Imperial College London

DrRachelEdgar

Faculty of MedicineDepartment of Infectious Disease

Research Fellow
 
 
 
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Contact

 

rachel.edgar Website

 
 
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Location

 

11Medical SchoolSt Mary's Campus

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Summary

 

Summary

I am a Wellcome Sir Henry Dale Fellow and joined Imperial College in 2017. I work on the interaction between host circadian rhythms and viral infections.

BIOGRAPHY

In 2011, I completed my PhD in herpesvirus biology at the University of Cambridge. I then gained experience in circadian biology working as a post-doctoral research associate at the Institute of Metabolic Science, University of Cambridge, and subsequently as an Investigator Scientist at the MRC Laboratory of Molecular Biology.  

RESEARCH INTERESTS

I'm interested in how the host circadian clock affects viral infection, at the molecular level in cells and also as disease develops in the whole animal. Reciprocally, I'm interested in how viruses can exploit our body clocks to aid their replication and spread.

Diverse biological processes exhibit circadian rhythms, including most facets of the immune response. In individual cells, molecular clocks coordinate a 24h programme of activity in fundamental processes such as gene transcription, translation, metabolism and bioenergetics. Using the model mouse pathogen Murid Herpesvirus 4, the circadian time of infection impacts upon virus replication in cells and disease progression in mice: Disease is enhanced when infection occurs at the onset of the rest period (morning), compared to infections occurring just prior to the activity (evening). Additionally, human pathogens e.g. Herpes Simplex Virus 1 and Influenza A cause more severe infection in mouse models where the circadian clock has been disrupted (arrhythmic Bmal1-/- mutants).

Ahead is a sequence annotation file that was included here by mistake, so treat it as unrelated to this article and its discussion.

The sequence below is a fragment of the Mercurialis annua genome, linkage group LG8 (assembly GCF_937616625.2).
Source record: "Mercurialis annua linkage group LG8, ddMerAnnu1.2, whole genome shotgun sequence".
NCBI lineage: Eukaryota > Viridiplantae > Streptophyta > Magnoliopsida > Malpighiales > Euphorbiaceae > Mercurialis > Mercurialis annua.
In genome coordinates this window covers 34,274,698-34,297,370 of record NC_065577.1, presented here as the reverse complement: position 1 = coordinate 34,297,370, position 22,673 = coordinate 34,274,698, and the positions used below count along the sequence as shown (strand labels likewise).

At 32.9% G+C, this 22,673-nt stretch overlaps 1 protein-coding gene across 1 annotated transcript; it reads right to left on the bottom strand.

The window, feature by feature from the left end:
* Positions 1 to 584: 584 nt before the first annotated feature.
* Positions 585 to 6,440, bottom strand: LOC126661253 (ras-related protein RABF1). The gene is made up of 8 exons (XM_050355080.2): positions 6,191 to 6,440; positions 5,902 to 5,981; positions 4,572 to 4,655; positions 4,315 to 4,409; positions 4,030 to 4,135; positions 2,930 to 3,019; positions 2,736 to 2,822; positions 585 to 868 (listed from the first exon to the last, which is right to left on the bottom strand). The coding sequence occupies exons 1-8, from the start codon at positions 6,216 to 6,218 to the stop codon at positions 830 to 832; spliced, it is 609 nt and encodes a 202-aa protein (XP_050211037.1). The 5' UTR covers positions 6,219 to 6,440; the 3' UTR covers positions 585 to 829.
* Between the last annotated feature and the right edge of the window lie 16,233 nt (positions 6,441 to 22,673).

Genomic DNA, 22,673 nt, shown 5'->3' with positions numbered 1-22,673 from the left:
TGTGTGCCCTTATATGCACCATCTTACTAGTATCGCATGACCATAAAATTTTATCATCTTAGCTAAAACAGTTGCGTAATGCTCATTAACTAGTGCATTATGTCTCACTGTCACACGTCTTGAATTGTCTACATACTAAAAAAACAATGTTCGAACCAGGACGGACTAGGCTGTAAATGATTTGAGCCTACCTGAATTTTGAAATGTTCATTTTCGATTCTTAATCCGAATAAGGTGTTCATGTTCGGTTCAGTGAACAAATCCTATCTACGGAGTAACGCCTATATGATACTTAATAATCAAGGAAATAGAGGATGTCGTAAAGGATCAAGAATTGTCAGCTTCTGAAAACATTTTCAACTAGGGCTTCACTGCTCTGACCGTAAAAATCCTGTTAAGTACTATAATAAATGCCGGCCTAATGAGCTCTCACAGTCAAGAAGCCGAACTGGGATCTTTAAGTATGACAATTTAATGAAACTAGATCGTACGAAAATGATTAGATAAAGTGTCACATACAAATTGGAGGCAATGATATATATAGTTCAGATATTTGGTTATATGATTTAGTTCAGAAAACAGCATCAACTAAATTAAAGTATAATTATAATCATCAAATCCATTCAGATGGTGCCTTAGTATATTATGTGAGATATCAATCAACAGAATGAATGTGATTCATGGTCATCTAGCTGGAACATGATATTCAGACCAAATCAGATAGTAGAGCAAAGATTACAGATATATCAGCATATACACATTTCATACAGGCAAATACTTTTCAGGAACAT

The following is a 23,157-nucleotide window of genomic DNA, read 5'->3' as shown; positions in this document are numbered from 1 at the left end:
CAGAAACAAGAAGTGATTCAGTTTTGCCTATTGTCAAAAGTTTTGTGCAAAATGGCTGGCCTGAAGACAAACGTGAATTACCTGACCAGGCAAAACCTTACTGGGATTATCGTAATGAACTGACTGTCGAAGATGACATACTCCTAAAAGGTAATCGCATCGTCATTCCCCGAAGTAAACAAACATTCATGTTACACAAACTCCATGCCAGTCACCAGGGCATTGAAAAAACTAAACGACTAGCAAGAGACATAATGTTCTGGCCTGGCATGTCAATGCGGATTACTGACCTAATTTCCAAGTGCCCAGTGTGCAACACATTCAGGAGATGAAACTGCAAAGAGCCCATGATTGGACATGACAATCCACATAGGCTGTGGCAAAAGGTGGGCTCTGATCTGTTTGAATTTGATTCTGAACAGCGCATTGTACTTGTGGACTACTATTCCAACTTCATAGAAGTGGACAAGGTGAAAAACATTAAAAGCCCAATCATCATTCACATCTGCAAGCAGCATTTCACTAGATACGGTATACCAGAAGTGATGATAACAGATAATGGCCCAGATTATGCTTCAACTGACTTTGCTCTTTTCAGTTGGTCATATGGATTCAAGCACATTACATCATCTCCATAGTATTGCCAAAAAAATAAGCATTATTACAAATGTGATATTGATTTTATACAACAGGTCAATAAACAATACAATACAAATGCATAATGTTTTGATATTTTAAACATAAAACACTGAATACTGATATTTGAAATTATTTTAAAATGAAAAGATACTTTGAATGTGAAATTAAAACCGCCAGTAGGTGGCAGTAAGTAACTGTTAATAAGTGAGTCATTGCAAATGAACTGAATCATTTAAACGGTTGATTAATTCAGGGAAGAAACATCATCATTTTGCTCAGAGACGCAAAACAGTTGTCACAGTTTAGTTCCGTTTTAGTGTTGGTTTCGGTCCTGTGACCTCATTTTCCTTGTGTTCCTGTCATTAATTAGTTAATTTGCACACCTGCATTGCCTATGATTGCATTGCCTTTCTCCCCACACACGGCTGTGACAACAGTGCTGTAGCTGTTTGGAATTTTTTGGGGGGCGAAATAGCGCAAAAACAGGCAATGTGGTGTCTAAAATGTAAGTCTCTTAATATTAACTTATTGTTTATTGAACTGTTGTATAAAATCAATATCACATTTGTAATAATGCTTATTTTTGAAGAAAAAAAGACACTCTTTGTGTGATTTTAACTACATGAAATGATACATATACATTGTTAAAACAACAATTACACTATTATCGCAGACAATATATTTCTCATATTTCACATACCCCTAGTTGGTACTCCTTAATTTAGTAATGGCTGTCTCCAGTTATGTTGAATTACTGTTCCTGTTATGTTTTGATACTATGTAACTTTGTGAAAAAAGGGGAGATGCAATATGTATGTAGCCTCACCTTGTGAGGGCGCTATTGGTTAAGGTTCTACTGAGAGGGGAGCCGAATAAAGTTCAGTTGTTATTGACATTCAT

My work is focused on understanding the mechanistic basis of circadian clock/virus interactions, using infection at different times of day, in different 'clock mutants' and with different model viruses to dissect which clock-controlled processes exert influence over infection.  

Publications

Journals

Putker M, Wong DCS, Seinkmane E, et al., 2021, CRYPTOCHROMES confer robustness, not rhythmicity, to circadian timekeeping, The Embo Journal, Vol:40, ISSN:0261-4189, Pages:1-15

O' Neill JS, Hoyle NP, Robertson JB, et al., 2020, Eukaryotic cell biology is temporally coordinated to support the energetic demands of protein homeostasis, Nature Communications, Vol:11, ISSN:2041-1723, Pages:1-11

Lasselin J, Ingre M, Regenbogen C, et al., 2019, Sleep during naturally occurring respiratory infections: A pilot study, Brain, Behavior, and Immunity, Vol:79, ISSN:0889-1591, Pages:236-243

Henslee EA, Crosby P, Kitcatt SJ, et al., 2017, Rhythmic potassium transport regulates the circadian clock in human red blood cells., Nature Communications, Vol:8, ISSN:2041-1723, Pages:1978-1978

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